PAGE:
According to the latest figures, Shanghai's GDP will reach 1.5 trillion yuan in 2010, exceeding Hong Kong's. Dr. Qiyu Tu, a professor with the Shanghai Academy of Social Sciences' Center for Urban and Regional Studies, estimates that if Shanghai is combined with Jiangsu and Zhejiang provinces, then it would be the biggest metropolitan area economically in the Asia-Pacific region, surpassing the greater Tokyo area.
The city is acting like a melted glacier, pushing up the competitive level of the Pacific Ocean's western bank.
Just as with many other sectors, the city's cultural and creative industries are thriving in this environment.
Entering the Red Town on West Huaihai Rd., one quickly realizes it is a new showcase for the city's cultural and creative industries.
The Red Town is the brainchild of Zheng PeiGuang, the chairman and CEO of Shanghai Redtown Culture Development Co. Zheng, a classmate and roommate of renowned explosives artist Cai Guo-qiang during his days at the Shanghai Theatre Academy, rented a century-old steel factory in the city and converted it into the Red Town's main showcase, the Shanghai Sculpture Space.
Of the 5,000 people working in the Red Town, 90 percent come from abroad. The arts facility, which generates 1 billion yuan in revenues a year, is home to a number of design and advertising companies, including ad agency Leo Burnett.
Zheng observes that Shanghai has long been a major base for big companies like Toshiba and Sony, but since the beginning of last year, young Japanese and middle-aged professionals, who had never appeared before, are now arriving in Shanghai in droves. Japan's stagnant economy has driven many of them to the city to look for opportunities. One of the Red Town's tenants, Shanghai Hakuhodo Advertising Co., caters primarily to Japanese clients.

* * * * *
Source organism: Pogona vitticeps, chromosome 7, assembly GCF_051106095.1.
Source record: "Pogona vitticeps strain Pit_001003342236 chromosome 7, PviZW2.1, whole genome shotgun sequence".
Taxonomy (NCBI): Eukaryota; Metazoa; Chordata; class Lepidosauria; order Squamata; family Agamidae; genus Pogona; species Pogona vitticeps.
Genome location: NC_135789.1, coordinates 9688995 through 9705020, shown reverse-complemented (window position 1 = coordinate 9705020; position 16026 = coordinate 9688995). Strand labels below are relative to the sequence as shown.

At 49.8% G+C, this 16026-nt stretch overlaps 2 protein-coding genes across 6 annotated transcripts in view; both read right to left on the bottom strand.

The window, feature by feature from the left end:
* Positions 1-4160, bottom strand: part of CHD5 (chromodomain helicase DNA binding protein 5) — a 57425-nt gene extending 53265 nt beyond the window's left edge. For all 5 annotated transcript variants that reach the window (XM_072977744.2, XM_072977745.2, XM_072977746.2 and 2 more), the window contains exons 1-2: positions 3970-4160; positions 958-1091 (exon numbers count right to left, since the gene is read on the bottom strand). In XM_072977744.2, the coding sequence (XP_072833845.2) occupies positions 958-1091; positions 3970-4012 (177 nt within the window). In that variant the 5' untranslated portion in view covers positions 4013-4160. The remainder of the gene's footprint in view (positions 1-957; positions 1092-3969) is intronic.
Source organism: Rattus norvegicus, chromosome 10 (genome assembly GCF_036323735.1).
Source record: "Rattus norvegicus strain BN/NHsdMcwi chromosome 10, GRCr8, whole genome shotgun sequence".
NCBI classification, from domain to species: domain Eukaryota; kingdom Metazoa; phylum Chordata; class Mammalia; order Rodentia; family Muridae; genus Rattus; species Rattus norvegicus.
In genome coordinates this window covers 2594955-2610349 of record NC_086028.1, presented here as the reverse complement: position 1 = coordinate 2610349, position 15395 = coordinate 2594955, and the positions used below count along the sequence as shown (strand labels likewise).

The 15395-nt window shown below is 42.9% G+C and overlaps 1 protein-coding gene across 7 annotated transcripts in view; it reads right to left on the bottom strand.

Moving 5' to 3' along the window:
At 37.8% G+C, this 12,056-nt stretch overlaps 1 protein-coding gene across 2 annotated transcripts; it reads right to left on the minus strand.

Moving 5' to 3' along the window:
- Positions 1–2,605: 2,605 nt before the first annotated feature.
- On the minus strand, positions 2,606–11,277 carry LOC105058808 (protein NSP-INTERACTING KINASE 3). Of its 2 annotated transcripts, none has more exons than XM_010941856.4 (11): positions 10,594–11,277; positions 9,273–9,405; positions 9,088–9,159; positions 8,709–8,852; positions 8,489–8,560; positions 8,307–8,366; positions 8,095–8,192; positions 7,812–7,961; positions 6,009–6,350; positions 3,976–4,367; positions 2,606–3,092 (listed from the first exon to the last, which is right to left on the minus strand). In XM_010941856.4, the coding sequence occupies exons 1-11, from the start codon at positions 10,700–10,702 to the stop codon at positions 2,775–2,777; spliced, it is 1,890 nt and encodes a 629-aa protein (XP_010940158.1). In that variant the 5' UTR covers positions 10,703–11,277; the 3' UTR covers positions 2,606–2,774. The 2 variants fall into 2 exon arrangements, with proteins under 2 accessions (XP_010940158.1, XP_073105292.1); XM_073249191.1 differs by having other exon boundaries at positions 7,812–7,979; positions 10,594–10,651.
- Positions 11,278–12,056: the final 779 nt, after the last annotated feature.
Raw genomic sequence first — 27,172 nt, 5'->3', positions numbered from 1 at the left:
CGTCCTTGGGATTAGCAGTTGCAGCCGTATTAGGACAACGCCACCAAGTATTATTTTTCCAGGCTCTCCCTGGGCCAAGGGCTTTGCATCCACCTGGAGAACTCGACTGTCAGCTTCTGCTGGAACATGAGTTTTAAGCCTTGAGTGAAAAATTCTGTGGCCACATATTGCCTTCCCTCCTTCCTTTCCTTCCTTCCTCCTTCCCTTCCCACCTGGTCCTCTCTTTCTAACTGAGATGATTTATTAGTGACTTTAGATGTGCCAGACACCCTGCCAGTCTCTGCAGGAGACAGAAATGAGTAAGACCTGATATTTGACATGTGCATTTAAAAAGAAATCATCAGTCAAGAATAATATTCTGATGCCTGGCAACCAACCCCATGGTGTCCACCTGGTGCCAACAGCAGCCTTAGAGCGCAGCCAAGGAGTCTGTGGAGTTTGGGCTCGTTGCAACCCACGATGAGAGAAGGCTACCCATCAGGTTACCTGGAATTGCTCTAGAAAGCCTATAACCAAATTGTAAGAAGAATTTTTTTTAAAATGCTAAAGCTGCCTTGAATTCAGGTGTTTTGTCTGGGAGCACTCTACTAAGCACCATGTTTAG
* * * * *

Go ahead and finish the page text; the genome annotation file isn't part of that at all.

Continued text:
Of the 150,000 foreign nationals (not including Taiwanese) said to be living in Shanghai, the 30,000 to 40,000 Japanese form the largest national contingent. But the 300,000-strong Taiwanese army may well be the foreign force making the biggest contribution to the city.
Aside from its dazzling façade, Shanghai's great leap forward is also occurring at an internal dimension, as its people rapidly acquire international and modern knowledge systems, learning them, internalizing them, and surpassing them.
Crayon Yao, head of Taiwan-based multimedia company YAOX Edutainment Co., is serving as the creative director for both China and Taiwan's World Expo pavilions, and his experience with the Expo 2010 organizers has left a deep impression. Though many people may feel China's project execution is lacking, Yao believes otherwise.
"Mainland China has been very exacting when it comes to the drawings for the site construction, the layout and pipes and wiring. Even if the drawing is given to another contractor, the work can still get done. Taiwan, on the other hand, is not as strict and demanding," Yao says.
Many believe Shanghai is sure to regain its international status. "Shanghai is China's biggest wharf," says Chinese real estate mogul Dai Zhikang. "Everybody ends up here. Shanghai draws the most ambitious people in search of opportunities."
Light and shadows, however, usually move together.
Shanghai's Dark Side
For all the bright reviews, Shanghai still has its seamy side. Residents habitually spit on the streets and cut in line, shops have been forced to sell World Expo mascot figures, and households are under heavy pressure to make sacrifices for the exposition for the good of the country. Much of the glitz and sparkle is the result of the exploitation of power rather than the goodwill of local residents.
Edgy contemporary author Han Han, whose blog has amassed 300 million hits, lives on the outskirts of Shanghai and has felt the pressure.
The 27-year-old is dissatisfied that Shanghai has the country's most developed economy but the weakest media. He is even more dismayed that Shanghai has evolved into the playground of high rollers, leaving the city as a high-pressure hell with skyrocketing housing prices.
Nonetheless, Zheng of Shanghai Redtown believes that while the city's growth has relied in the past on land development and construction, it is now turning toward the service and consumption sectors. What's needed, Zheng says, is a breakthrough in the government's mindset and an effort to attract creative talent.
"In art shows organized in Shanghai over the past 13 years, transactions have been limited because of our foreign currency policy. A collector in New York wants to deal in U.S. dollars, but regulations say we have to use Chinese yuan," Zheng says.
If the government does not embrace a freer attitude and bring its currency policy and regulations in line with international conventions, Zheng warns, Shanghai's businesses will not be able to develop in a healthy and sustainable fashion.
Translated from the Chinese by Luke Sabatier